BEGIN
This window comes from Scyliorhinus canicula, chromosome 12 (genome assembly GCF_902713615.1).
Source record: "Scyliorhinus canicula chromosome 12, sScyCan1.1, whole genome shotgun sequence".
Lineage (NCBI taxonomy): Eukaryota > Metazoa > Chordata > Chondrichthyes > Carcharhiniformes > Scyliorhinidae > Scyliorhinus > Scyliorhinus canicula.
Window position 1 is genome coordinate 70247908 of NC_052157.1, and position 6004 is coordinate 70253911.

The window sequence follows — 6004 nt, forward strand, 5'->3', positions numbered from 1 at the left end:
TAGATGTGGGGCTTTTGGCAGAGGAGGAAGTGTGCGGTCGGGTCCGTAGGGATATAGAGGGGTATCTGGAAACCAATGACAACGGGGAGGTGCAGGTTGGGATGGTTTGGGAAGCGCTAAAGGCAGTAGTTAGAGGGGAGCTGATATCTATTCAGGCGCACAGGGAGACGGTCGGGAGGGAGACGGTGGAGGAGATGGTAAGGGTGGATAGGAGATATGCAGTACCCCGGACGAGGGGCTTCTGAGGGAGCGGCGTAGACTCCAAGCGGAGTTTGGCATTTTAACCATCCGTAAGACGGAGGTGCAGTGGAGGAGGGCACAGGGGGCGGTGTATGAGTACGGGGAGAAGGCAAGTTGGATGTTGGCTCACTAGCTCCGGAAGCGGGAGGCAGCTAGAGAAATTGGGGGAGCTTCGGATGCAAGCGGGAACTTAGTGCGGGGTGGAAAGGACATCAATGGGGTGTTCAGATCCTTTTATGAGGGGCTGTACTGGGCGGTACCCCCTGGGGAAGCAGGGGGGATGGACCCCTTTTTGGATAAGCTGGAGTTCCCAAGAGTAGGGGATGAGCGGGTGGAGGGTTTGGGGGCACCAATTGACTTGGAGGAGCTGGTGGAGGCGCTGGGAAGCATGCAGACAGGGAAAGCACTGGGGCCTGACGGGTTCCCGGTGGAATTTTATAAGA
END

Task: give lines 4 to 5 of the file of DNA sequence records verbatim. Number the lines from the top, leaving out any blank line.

Window position 1 is genome coordinate 70247908 of NC_052157.1, and position 6004 is coordinate 70253911.

The window sequence follows — 6004 nt, forward strand, 5'->3', positions numbered from 1 at the left end: